Inside Predix there’s the concept they call the “Digital Twin”. This is a kind of virtual object that’s a representation of a device, a system of functionally linked devices, a collection of devices of a given type, or whatever is convenient. A model or manifest describes the elements and relationships among elements for complex structures, and the Digital Twin links (directly or through a hierarchy) to the sensors and controllers that actually represent and alter the real-world state the Digital Twin represents. You can kind of relate a Digital Twin to social networks—you have individual profiles (Digital Twins of real humans or organizations that collect real humans) and you have any number of ad hoc collections of profiles representing things like demographic categories. A profile would also be a network of “friends”, which means that it’s also representing a collection.
GE builds the “Digital Twin” of all its own technology, and you could build them for third-party elements or anything else as long as you provide the proper model data that describes what’s in the thing and how the innards relate to each other. The Digital Twin provides a representation of the real world to Predix, collecting data, recording relationships, and providing control paths where appropriate.
One of the benefits of this Digital Twin approach is that Predix understands relationships or object context explicitly, and also correlations among objects. If you look at a given profile in social media, you can see who it relates to. Same with Digital Twins but in more dimensions. A piece of an engine is part of the engine and part of a broad collection of that particular piece in whatever other things it’s also part of. You can then gather information about that specific thing and from how it’s behaving elsewhere, and predict what might happen based on the current state of that single real thing and on the behavior of what’s related to it. GE Digital has a blog about this.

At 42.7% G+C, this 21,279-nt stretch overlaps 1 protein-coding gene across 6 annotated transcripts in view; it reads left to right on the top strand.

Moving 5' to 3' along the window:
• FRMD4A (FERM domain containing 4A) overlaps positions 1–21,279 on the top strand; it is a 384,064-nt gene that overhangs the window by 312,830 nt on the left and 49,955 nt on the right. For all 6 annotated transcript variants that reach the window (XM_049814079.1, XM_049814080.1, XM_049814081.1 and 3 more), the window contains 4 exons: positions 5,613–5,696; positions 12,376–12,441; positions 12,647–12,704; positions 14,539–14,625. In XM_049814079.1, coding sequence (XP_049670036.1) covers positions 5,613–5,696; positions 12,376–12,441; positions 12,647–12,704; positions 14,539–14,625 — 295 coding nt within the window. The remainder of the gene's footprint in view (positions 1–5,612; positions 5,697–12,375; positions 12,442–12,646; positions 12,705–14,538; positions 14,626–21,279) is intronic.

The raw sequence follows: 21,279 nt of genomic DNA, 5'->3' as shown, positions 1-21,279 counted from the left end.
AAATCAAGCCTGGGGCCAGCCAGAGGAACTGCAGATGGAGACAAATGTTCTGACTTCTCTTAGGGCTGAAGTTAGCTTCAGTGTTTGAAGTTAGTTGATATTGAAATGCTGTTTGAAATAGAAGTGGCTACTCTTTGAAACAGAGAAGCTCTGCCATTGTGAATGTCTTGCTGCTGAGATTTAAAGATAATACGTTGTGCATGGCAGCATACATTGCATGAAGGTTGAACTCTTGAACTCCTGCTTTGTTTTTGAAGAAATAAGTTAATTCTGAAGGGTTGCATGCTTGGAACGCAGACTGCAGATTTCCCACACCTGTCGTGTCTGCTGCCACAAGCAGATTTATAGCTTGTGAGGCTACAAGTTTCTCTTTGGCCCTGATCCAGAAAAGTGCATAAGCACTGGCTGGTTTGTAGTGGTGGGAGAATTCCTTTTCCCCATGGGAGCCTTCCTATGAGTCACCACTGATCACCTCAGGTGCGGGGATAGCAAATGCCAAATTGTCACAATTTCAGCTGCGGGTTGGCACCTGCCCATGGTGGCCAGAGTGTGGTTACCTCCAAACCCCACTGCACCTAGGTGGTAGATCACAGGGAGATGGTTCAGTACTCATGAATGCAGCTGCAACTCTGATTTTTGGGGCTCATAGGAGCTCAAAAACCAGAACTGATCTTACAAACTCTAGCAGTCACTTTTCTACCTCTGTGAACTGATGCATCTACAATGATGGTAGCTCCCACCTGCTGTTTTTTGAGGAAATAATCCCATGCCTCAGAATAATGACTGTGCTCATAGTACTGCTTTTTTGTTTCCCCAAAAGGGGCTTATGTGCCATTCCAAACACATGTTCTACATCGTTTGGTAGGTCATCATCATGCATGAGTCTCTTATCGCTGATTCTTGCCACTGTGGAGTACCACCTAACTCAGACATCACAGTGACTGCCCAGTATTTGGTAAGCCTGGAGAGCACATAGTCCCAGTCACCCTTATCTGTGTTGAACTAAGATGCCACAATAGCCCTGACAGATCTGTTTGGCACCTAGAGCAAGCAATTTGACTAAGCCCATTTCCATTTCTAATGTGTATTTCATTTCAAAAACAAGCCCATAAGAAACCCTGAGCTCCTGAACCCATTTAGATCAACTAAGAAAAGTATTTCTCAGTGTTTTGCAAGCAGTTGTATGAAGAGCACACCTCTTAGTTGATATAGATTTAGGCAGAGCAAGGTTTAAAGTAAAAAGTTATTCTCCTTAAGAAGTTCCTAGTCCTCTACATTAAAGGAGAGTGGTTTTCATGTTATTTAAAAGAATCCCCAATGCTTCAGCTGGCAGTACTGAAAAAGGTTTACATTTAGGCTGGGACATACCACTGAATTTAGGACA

You can analyze things in a time series too, of course. You can correlate across classes of things to follow Digital Twin paths, project conditions from the general class to specific objects, and project the result out into the future for essentially any period where the asset you’re talking about has value. The modeling used to define the Digital Twins lets you contextualize and data and policies let you define access and usage of information for security and governance.
Another interesting principle of Predix that directly relates to the popular vision of IoT is the notion of closed-loop operation. The concept of “M2M” has been extended by IoT enthusiasts to apply to the idea that refrigerators talk to sinks, meaning that two machines could interact directly. Even a cursory look at that notion should demonstrate it’s not practical; every device would have to understand how to interpret events sourced from another and how to act on them. In Predix, closed-loop feedback from sensor to control is handled through a software process intermediary that does the analysis and applies policies.